The increase in flexible and hybrid working since the pandemic has involved a considerable shift in mindsets and cultural norms for organisations and their employees, many of whom were used to working traditional hours in an office environment.
Today, more than half (51%) of employees say they have flexible working arrangements in their current role, and this number looks set to grow. In the last six months, more than a third of organisations (37%) have seen an increase in requests for flexible working.
In our report, which builds on our Flexible working: lessons from the pandemic research published in April 2021, we look at the types of flexible working arrangements being offered and show how this relates to:
- job satisfaction
- work-life balance
- health and wellbeing
- staff retention and recruitment
- inclusion and diversity.
We also consider how organisations should address potential challenges and risks to ensure they make a success of flexible and hybrid working in the future.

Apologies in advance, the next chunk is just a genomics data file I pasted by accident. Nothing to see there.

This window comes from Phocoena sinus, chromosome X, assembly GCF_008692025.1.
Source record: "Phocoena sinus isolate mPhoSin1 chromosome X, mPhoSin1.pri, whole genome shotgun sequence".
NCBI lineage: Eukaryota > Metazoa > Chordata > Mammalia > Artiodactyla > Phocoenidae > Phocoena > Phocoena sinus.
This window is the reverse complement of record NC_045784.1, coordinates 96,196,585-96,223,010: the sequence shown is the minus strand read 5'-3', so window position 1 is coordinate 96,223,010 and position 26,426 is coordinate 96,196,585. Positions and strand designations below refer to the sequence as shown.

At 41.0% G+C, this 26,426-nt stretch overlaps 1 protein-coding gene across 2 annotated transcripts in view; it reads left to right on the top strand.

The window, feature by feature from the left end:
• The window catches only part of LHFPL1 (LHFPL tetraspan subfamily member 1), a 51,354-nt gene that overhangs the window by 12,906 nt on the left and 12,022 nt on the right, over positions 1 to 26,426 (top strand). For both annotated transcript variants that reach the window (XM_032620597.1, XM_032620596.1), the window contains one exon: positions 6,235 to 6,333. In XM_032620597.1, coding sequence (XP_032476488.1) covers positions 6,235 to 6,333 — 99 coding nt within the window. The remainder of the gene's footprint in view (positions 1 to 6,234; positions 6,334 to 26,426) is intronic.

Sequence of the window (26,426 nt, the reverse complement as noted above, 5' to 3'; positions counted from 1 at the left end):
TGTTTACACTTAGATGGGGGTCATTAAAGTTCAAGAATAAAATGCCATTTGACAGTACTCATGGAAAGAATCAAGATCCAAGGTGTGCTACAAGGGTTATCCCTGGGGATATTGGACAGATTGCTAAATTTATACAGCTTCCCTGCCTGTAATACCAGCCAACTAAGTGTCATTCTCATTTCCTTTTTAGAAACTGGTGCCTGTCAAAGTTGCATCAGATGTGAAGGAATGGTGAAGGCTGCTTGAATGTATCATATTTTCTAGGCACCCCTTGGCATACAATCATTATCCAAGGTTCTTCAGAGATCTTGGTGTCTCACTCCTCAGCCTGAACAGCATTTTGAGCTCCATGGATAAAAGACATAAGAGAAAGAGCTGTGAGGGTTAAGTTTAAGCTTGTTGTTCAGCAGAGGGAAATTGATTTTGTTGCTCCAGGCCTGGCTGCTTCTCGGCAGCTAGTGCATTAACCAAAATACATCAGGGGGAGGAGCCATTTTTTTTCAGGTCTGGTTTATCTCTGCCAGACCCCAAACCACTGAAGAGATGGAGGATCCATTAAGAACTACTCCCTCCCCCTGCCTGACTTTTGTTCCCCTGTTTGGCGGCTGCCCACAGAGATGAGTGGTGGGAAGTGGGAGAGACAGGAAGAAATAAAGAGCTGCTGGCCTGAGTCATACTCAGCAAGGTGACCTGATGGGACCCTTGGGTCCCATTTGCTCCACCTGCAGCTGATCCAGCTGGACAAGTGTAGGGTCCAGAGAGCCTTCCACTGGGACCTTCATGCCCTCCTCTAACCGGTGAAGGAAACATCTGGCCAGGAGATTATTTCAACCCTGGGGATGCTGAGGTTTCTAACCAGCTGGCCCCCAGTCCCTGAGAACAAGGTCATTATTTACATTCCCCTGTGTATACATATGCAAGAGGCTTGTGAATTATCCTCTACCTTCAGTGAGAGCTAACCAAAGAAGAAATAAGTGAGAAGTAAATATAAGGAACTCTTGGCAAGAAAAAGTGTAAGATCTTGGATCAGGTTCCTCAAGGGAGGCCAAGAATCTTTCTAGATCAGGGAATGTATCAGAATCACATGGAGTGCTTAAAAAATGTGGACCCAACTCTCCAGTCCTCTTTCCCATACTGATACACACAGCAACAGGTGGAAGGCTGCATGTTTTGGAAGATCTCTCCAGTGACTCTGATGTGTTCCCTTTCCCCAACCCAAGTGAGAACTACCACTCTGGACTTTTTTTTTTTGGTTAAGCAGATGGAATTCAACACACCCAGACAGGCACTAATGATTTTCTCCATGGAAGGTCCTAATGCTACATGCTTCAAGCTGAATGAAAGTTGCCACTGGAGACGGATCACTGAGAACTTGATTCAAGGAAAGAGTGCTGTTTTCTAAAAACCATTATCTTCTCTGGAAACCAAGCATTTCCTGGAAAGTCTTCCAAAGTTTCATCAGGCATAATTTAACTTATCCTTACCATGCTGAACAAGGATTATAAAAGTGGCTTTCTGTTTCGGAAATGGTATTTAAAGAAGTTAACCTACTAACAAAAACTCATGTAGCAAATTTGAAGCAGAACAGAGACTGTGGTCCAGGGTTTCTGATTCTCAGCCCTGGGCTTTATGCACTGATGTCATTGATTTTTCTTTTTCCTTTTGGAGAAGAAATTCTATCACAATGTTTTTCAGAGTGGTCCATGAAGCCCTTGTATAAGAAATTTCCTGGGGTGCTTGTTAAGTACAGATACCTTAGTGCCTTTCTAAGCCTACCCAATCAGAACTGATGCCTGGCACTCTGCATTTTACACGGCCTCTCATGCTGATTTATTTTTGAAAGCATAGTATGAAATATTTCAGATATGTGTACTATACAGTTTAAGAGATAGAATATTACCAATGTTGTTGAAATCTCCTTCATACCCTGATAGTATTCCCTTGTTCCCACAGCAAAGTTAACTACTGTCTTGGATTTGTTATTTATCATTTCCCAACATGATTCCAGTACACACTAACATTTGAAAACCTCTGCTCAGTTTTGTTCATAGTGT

Our research also includes four case studies, which illustrate how organisations (Blood Cancer UK, the Sovini Group, the Financial Services Compensation Scheme and Standard Chartered Bank) have approached flexible and hybrid working across different sectors.
Our research suggests that, to be successful when implementing flexible and hybrid working practices, employers should:
- allow workers to request flexible working from day one of employment
- raise awareness of different forms of flexible working
- consult with employees when designing flexible or hybrid working practices
- assess risks based on equality and inclusion
- provide support and training for managers
- focus on outcomes, rather than being ‘present’ in the office
- invest in appropriate technology
- maintain a strong focus on employee health and wellbeing
- implement plans to avoid overworking and burnout.
Download our research
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